Russell Jack of Southland Shares 8 Tips to Help You Be Assertive Without Being Aggressive
There is only a fine line between being assertive and being aggressive. Stay on the right side of that line, and you will be known as a determined person who knows what they want. Stray too far over to the other side of the line, and you will gain a reputation for being awkward and rude. On the other hand, you could stay well clear of the line altogether, and be a person who always says yes and who never gets what they want. Here, Russell Jack, Southland-based yoga and mindfulness teacher, shares eight tips to help you get what you want without resorting to rudeness or aggression.
1. Stay Calm
Number one in the rule book of assertiveness is not to lose your cool. If you lose your temper, you lose control. When you lose control, you lose the high ground, and you could lose the argument too. You do not need to shout and scream to get your way. If you argue your case calmly and logically, you will be able to get your point across far more effectively and without confrontation.
2. Use Positive Body Language
You say more through your body language and the tone of your voice than you do with the words that you use. So, your facial expression, your hand gestures, and how you talk, are all crucial elements of being assertive. If you want to be assertive without being aggressive, adopt a positive posture, and a firm tone of voice. However, keep your expression neutral and avoid making too many hand gestures.
3. Maintain Eye Contact
Maintaining eye contact shows your sincerity and determination, and people react more positively to someone who looks them in the eye. Be sure, though, not to let your eye contact become a stare, or it will be read as a sign of aggression. If you keep eye contact for around 70% of the time, it will demonstrate that you are taking the conversation seriously but not make you appear confrontational.
4. Do Not Leave Any Room for Doubt
If you want to be assertive, you must be clear about the outcome that you want. You should not try to soften the blow using phrases like “It would be nice if” or “Would it be possible to”. Instead, you should use simple, direct phrases like “I want,” “I believe,” and “I need”. Using phrases with “I” in them makes it clear what the outcome is that you desire, and it demonstrates that the result is important to you personally.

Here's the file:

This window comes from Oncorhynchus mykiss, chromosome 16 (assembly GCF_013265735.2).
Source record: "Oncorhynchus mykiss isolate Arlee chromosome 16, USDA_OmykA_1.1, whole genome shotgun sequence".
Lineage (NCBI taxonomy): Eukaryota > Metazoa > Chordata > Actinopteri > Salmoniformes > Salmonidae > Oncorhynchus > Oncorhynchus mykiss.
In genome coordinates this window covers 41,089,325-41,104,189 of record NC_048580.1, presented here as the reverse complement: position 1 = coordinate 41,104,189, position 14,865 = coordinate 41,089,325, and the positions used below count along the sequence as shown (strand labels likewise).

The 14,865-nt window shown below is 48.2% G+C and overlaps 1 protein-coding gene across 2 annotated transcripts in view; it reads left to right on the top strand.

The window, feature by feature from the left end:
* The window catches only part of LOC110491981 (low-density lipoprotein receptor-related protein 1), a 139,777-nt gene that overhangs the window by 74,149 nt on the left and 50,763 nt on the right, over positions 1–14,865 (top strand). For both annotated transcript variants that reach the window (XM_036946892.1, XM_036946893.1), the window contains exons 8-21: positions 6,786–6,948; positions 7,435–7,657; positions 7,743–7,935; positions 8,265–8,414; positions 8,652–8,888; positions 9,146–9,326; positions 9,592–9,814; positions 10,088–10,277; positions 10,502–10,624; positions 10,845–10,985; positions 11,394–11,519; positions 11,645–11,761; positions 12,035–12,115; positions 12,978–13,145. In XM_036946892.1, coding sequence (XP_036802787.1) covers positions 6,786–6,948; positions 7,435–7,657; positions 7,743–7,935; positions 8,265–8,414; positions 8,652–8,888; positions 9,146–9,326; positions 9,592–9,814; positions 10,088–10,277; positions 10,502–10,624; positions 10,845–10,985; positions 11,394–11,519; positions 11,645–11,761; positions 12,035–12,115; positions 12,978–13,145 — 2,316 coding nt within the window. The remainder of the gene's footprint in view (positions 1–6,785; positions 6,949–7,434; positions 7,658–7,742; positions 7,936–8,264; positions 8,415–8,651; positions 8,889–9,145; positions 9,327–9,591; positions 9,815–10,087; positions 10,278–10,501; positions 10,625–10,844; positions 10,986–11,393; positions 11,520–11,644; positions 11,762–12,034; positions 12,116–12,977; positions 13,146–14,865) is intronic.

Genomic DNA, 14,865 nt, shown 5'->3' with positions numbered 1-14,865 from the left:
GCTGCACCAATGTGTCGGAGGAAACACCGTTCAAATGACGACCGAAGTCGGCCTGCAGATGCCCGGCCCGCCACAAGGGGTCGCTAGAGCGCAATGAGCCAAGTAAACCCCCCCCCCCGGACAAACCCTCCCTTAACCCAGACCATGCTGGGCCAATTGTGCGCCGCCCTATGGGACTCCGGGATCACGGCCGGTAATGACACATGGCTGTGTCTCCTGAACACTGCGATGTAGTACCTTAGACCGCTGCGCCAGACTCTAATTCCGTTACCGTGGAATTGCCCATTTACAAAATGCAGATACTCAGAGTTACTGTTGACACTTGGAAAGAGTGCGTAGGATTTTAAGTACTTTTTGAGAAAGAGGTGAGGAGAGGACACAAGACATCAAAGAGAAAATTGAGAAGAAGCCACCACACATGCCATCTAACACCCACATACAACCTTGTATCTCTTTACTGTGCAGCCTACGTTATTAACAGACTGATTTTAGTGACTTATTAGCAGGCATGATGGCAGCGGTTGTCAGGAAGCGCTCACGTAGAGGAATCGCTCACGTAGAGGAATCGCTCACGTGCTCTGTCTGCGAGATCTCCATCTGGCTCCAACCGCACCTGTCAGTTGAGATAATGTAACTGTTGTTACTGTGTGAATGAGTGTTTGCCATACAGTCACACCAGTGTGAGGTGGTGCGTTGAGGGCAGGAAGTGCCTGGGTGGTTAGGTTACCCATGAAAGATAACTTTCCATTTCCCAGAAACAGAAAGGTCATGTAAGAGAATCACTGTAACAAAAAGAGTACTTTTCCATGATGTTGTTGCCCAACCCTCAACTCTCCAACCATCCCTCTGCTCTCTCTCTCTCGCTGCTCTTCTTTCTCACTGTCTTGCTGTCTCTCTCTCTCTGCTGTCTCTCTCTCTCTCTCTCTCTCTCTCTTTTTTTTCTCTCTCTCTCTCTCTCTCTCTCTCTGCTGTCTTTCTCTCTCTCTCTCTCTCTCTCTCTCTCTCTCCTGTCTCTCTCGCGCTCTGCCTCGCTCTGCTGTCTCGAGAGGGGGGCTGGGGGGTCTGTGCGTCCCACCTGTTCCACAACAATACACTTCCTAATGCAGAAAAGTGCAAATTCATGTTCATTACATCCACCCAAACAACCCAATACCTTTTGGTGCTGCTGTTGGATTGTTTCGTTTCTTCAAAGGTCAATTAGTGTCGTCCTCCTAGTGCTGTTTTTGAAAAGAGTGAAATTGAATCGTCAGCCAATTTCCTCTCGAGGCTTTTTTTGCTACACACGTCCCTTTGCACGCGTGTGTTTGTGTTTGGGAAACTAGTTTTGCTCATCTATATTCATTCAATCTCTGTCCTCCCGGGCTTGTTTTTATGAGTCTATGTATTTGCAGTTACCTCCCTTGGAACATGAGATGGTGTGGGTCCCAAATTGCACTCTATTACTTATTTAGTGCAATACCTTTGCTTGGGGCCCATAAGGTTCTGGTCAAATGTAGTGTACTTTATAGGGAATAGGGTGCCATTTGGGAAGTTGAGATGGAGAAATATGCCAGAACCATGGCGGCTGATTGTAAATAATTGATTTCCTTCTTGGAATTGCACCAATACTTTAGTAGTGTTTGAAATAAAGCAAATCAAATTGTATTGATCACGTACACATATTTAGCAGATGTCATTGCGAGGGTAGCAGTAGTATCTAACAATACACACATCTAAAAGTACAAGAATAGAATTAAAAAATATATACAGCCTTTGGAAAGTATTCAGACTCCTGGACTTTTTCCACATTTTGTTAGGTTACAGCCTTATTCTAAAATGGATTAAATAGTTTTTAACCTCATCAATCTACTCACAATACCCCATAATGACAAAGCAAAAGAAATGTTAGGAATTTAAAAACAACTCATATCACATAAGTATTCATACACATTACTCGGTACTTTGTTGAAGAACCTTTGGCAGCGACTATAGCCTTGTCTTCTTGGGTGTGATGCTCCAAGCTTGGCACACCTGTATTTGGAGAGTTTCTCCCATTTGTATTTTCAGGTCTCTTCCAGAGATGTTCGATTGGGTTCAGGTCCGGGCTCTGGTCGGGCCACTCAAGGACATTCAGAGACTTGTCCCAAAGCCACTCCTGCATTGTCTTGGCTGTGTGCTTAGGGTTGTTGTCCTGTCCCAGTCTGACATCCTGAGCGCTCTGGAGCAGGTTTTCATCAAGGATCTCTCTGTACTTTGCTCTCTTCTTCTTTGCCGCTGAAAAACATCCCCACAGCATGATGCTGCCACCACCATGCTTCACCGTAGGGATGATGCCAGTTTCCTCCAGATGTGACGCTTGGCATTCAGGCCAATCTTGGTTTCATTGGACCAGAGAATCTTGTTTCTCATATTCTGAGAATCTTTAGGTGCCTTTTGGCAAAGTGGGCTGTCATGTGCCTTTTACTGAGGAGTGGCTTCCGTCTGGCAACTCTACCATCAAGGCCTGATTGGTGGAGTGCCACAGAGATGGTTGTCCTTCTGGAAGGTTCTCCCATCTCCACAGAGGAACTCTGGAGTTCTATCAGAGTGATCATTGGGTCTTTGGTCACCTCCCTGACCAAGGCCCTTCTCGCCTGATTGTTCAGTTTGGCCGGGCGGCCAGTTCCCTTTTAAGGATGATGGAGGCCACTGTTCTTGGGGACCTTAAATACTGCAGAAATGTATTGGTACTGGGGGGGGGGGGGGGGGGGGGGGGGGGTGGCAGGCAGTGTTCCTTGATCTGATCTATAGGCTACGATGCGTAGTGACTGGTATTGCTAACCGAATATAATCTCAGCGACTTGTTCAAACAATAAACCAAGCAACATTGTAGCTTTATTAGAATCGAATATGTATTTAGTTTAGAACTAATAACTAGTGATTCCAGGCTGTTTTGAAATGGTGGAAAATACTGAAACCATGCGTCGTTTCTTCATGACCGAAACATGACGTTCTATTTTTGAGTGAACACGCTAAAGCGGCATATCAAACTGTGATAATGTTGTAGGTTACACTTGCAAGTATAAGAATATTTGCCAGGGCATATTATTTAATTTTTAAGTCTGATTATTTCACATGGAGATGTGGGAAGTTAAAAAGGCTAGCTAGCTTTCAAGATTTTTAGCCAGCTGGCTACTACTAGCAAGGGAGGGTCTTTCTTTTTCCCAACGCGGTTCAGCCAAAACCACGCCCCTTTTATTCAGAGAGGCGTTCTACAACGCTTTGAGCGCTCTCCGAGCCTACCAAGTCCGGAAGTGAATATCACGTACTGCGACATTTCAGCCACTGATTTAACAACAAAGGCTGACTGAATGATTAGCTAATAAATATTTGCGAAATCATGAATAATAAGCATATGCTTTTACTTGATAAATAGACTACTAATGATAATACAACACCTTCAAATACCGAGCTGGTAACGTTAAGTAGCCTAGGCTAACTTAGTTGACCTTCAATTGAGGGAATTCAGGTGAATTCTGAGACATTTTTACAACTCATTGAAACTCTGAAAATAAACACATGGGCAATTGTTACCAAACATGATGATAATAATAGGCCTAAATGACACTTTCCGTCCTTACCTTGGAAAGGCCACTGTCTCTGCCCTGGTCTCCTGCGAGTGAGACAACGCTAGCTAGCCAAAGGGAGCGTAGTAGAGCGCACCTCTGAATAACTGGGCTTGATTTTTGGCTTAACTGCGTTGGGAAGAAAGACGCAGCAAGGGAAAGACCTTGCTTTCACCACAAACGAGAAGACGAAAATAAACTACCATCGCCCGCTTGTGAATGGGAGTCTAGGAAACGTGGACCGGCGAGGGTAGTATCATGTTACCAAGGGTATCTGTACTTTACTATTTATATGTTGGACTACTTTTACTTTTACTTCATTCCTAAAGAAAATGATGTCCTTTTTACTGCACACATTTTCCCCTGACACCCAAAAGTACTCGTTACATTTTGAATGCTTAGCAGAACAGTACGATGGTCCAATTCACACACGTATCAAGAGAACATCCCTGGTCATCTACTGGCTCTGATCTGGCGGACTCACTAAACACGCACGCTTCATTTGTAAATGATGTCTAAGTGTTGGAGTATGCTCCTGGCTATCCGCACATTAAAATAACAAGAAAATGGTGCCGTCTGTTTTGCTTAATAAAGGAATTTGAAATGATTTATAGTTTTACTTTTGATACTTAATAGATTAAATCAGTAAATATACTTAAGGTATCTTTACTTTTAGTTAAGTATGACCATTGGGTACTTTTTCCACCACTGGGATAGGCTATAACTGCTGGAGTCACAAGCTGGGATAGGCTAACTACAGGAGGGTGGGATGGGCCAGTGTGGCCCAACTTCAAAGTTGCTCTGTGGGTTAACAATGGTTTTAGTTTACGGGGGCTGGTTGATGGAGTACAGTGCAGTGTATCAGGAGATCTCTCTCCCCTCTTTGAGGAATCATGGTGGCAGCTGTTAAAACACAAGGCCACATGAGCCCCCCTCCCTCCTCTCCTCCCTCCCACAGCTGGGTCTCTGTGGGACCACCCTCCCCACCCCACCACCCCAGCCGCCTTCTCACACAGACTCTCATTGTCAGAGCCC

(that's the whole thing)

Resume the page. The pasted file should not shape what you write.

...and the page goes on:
5. Demonstrate Empathy
Demonstrating that you understand another person’s point of view can help you be assertive while at the same time diffusing a situation. You might say to a disgruntled customer, for example, that you understand their frustration; however, the warranty has expired, so you cannot authorize a refund. Adding that empathy at the beginning of the statement takes the sting out of the firm assertion that a refund is not available.
6. Avoid the Blame Game
When you want to be assertive, it is best if you do not bring things down to a personal level. So, do not attack the person that you are talking to, and do not accuse them of anything. There is a vast difference between “You are wrong,” and “I disagree,” for example. “You are wrong,” blames the other person, and it is a statement that could be argued. “I disagree” is less confrontational, and the other person cannot dispute that you disagree with their opinion.
7. Get Your Facts Right
If you are going to fight your corner effectively, you must be sure that you have the facts to back up your case. If you want to reprimand a worker for poor timekeeping, for example, you will need to have examples of that employee’s late arrival at work. Having your facts straight before you begin a conversation will help avoid arguments, and it will give you the confidence to be more assertive.
8. Use the Positive No
A Positive No is a concept discussed by Harvard Professor William Ur in his book, The Power of the Positive No. The idea is to put a positive spin on a negative statement by sandwiching the no between two positive comments. If you needed to tell a client that you cannot provide a service on the date that they want it, for example, you could use the following type of phrase. “Yes, I understand how important that date is for you. However, I am fully booked for that day. I can, though, do the job for you the following day.” In that statement, you have shown empathy, you have been assertive, and you have provided your customer with an alternative. You have not been aggressive, and there is nothing more left to be discussed.
As you can see from the above tips, you do not have to shout at somebody to get your way. If you project the right body language, get your facts right, and keep your cool, you can be assertive without needing to be aggressive. And, if you use a bit of empathy and show the other person respect, you can be firm and prevent the conversation from turning into an argument.
About Russell Jack
Russell Herbert Jack is a yoga and mindfulness teacher from Southland, New Zealand. He specializes in Vinyasa Yoga, Qigong, and guided meditations, helping clients achieve harmony of body, mind, and soul. Russell is passionate about animal rights protection, regularly volunteering with the World Animal Protection Organization and donating to protect endangered species in New Zealand.